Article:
Mindfulness Training for Journalists
The Toll of War: Psychological Impact on Soldiers & Journalists
Poynter-Kent State Media Ethics Workshop
Panel: Online Harassment - Implications on Freedom of the Press
The headlines from Northern Ireland in recent weeks have been a study not just in contrast but in contradiction. In mid-June, a long historical shadow seemed to lift, with the publication of a report documenting British military responsibility for the deaths of 14 Catholic civil rights marchers in January 1972 – an event known as Bloody Sunday – and a full-throated apology by Prime Ministor David Cameron. Less than a month later, the news is street violence: the worst rioting in years, during the traditionally tense weeks of commemorative marches by Protestant fraternal organizations.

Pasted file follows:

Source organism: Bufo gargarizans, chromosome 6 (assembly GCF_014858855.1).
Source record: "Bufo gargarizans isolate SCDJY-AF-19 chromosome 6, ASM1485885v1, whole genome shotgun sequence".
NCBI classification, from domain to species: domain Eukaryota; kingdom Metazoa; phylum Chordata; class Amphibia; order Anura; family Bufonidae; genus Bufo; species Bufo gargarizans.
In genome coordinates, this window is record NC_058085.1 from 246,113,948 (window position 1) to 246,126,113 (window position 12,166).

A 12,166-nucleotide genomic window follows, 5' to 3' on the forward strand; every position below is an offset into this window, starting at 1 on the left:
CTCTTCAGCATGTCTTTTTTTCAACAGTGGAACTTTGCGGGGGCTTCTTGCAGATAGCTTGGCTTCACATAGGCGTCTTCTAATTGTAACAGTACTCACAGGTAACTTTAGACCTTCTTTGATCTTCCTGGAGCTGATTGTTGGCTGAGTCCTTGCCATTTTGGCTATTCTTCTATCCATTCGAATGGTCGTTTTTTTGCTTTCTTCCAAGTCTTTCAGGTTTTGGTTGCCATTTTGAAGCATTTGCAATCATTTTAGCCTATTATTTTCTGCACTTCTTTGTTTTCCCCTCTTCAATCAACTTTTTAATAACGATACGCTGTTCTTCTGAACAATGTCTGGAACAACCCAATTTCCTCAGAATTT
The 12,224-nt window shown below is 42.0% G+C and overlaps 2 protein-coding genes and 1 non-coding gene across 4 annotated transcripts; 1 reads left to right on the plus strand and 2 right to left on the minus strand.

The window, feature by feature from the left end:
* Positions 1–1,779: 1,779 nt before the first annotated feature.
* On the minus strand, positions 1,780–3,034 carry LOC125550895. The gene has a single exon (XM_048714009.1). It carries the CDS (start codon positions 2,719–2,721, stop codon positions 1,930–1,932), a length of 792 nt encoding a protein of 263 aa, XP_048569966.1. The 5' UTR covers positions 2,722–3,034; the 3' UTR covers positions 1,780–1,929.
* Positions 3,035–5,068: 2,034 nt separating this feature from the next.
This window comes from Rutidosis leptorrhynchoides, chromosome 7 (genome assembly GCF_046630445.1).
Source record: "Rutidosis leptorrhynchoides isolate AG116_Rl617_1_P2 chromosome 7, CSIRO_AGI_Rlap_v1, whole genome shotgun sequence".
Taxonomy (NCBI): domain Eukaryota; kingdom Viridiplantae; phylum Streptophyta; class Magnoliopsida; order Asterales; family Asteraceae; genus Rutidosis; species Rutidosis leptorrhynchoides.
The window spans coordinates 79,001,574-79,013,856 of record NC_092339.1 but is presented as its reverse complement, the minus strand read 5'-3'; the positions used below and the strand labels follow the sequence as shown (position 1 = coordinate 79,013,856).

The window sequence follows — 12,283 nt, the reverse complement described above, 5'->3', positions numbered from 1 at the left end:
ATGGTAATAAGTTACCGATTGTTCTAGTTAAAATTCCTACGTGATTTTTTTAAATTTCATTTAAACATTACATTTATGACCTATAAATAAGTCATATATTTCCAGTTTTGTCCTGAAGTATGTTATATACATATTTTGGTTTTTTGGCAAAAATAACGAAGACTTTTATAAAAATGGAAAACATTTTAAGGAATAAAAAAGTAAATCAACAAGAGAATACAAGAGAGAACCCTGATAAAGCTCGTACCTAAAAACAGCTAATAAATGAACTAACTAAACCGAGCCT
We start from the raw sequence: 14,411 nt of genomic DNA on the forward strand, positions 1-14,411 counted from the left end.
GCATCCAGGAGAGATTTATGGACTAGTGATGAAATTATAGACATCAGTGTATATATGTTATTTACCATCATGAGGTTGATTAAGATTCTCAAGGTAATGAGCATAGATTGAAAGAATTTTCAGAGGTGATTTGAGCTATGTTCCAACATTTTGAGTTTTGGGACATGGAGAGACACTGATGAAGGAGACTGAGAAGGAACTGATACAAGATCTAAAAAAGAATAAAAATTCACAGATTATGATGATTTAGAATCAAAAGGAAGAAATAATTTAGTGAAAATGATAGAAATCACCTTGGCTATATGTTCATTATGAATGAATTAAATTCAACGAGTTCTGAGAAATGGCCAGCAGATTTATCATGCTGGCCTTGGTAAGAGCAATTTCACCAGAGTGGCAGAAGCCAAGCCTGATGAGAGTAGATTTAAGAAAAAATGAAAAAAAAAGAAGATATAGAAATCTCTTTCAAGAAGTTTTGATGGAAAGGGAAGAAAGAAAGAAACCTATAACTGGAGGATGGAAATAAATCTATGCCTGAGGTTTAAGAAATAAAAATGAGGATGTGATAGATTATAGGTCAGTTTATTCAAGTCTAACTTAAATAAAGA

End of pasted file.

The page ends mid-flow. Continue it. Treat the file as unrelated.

This summer as in 1972, journalists are part of the story in Northern Ireland: local reporters have been covering conflict in their own community, from the start of the Troubles in 1969 through this summer’s events. In the dispatch which follows, one veteran Northern Ireland journalist – name withheld in recognition of the delicate position of news professionals in a still-polarized province – reflects on the new Bloody Sunday report, the role of journalists and on the future.
- Bruce Shapiro
In Northern Ireland on June 15 of this year, thousands took part in a short march from one part of a city to its town hall. It is a city divided not only by politics but a wide river, the Foyle, and centuries-old walls. In a place accustomed to conflict associated with marches and parades, this was a very different gathering; it was, in many ways, one of the final steps in a journey that began a long time ago.
The city has two names.